Artists Statement – Kerry Spokes
This group of work is my continuing exploration of the human condition. The play we undertake as children can often inform our lives as adults, and so I have portrayed images which are often recognisable instances of our own childhood pastimes and play time. I am intrigued at the way children amused themselves in times past, often by making simple toys which crudely emulate the ‘real’ thing or games which imitate adult life such as playing doctors and nurses, dressing up, or war. Modern day toys often do not leave much to the imagination and tend to take away the inventive learning experience. It is interesting the way children interact with nature and animals. Some children are absolutely fascinated by nature whilst others are frightened by some facets of our natural environment.
The taking of risks to have fun is an interesting concept, and one which I continue to explore. Risk taking is a big factor in growing up and learning parameters of safety and control, and is also a factor at the other end of our lives as elder members of a community, when we once again become restricted by rules and regulations imposed by society to ensure our safety. The notion of ‘everything you do has a consequence’ has informed me and became a bit of a catch cry whilst bringing up my own children. It is a relatively easy concept for an adult to grasp, but for a child it seems to be an elusive idea that is not so easy to understand. Children often feel they are infallible and indestructible.
The main child subject in theses works has come from the book ‘What Shall I Do?’ by William Schloat, a 1949 manual for children aimed at preventing boredom and idleness whilst learning skills, tricks and techniques which are amusing and useful. The boy is a classic looking child from that time, and has a sense of earnestness as well as mischievousness about him. I have composed the works using extra elements and props to create a ‘storyline’ and hopefully a bit of a twist to the notion of ‘play’ which can be pondered by the viewer. Shadows have been used to give a dramatic edge to the works whilst the use of patterning has once again figured in my works as an important visual prop. Overall these works are intended to convey a sense of childlike play which we all remember.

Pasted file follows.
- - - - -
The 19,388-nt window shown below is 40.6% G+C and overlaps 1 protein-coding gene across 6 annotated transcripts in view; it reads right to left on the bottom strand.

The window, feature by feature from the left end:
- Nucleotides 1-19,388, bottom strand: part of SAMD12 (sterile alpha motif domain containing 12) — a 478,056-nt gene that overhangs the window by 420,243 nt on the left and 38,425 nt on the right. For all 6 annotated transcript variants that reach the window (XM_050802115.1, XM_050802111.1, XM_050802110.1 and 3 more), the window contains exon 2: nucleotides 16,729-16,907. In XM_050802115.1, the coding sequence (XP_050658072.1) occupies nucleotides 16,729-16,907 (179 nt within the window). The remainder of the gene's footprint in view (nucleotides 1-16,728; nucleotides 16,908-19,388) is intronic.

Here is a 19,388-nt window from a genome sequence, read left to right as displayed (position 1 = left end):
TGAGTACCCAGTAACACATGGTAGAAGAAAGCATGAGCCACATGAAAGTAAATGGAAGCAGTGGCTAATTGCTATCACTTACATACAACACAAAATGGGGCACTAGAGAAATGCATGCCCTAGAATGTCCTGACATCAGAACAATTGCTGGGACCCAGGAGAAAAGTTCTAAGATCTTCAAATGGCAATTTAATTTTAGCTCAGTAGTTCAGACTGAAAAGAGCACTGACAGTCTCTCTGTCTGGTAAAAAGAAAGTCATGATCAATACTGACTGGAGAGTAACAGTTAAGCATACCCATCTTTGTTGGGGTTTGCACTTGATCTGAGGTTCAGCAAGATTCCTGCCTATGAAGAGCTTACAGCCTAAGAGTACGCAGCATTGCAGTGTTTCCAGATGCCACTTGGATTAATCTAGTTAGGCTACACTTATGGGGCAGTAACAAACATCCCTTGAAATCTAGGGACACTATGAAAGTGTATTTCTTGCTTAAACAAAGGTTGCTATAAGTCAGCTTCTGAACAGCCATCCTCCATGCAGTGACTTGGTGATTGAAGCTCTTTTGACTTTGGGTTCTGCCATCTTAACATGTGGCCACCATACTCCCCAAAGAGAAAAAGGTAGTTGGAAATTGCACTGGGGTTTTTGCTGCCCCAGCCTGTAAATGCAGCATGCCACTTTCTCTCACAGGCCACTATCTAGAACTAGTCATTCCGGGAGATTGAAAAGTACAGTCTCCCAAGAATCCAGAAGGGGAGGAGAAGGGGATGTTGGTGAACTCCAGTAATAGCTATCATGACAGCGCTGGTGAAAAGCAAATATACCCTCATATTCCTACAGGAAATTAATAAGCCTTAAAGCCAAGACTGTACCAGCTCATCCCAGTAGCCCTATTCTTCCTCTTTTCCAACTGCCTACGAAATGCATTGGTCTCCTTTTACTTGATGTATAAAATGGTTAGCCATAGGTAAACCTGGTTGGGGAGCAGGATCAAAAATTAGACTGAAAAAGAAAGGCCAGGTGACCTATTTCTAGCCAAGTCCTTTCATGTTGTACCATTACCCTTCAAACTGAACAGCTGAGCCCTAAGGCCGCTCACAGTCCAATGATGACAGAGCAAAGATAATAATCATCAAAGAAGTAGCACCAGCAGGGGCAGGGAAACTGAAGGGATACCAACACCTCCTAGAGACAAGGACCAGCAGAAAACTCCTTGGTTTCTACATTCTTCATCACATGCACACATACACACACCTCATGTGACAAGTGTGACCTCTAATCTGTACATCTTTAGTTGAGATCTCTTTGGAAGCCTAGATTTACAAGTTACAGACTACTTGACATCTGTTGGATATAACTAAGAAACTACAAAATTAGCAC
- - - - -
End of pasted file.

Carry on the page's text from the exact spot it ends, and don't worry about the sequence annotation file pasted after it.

Artists Statement – Laurie Collins
Play is a very underrated aspect of life. In our world today, parents seem to feel they need to organise every aspect of their child’s life with classes, personal development schemes and educational experiences. Play is actually how kids develop their linking of ideas, their creativity and their sense of self.
I still play now … I love combining elements and seeing what they suggest and most of my work involves a degree of play in some form.
For this exhibition, I have chosen images and forms which both hark back to the type of play I remember as a child and other aspects which suggest the delight of creativity and fun ideas. I hope they help you remember the joy of play as well and also see that whimsy, sillyness and odd combinations of forms and ideas can help you ”play” even now ,in your own mind as well.
Good on ya